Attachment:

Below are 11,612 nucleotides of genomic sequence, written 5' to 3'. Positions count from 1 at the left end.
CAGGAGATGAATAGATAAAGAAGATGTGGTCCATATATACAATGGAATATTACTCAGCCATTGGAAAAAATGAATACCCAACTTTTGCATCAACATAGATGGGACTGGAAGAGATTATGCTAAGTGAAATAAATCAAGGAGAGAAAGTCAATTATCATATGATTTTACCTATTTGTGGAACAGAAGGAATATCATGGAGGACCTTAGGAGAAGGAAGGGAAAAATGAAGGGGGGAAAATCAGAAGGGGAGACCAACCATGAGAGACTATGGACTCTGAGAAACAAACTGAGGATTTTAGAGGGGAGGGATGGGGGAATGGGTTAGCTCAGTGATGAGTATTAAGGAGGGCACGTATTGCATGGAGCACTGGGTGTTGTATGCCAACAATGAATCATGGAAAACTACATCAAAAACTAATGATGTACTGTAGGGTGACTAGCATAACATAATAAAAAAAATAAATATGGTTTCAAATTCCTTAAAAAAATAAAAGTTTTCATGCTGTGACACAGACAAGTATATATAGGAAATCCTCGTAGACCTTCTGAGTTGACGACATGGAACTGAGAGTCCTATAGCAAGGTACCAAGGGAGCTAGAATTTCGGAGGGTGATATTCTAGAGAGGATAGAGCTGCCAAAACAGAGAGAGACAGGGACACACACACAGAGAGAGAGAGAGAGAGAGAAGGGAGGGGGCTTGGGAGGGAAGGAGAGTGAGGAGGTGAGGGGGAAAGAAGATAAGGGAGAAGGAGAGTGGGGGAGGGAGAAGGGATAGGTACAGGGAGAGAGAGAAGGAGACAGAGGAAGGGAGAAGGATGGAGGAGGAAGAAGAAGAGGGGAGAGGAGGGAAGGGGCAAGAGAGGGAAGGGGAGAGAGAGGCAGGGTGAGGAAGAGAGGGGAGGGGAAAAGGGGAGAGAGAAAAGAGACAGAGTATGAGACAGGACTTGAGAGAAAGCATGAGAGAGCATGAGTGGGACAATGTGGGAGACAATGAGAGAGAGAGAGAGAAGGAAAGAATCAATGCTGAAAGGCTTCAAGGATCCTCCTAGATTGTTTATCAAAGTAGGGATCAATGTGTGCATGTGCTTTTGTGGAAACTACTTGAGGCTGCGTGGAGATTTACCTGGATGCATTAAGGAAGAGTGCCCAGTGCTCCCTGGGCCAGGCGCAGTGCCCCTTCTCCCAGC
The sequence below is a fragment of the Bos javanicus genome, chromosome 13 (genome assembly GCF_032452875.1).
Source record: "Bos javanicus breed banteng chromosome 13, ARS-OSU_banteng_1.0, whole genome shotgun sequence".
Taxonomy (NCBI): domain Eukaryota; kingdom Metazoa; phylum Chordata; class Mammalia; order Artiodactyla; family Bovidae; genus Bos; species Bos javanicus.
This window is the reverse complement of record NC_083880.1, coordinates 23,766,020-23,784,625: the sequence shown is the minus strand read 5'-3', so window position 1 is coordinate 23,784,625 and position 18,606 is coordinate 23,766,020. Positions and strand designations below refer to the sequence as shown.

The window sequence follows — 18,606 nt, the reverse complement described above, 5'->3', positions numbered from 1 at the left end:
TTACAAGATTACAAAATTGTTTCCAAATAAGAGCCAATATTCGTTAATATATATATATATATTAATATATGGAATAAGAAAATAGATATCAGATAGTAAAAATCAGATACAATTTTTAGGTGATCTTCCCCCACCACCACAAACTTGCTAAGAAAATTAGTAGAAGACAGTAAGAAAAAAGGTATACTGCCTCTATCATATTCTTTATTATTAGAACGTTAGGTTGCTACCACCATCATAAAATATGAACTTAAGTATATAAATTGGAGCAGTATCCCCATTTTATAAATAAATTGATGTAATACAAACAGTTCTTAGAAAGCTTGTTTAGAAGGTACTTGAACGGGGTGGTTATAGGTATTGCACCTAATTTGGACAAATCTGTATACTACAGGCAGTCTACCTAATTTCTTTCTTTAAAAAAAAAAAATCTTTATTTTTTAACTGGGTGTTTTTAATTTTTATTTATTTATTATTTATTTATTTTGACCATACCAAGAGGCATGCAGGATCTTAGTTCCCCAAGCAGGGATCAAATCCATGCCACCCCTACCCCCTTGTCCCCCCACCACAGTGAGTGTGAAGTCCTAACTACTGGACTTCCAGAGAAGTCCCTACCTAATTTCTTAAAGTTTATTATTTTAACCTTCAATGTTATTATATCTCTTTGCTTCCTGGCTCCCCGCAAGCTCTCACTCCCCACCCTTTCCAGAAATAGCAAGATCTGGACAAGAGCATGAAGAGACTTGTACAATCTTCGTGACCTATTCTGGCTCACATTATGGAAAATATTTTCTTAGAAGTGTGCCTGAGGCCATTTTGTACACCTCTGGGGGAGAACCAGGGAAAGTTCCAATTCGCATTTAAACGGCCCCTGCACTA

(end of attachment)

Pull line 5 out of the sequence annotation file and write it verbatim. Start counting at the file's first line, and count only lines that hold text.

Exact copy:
Taxonomy (NCBI): domain Eukaryota; kingdom Metazoa; phylum Chordata; class Mammalia; order Artiodactyla; family Bovidae; genus Bos; species Bos javanicus.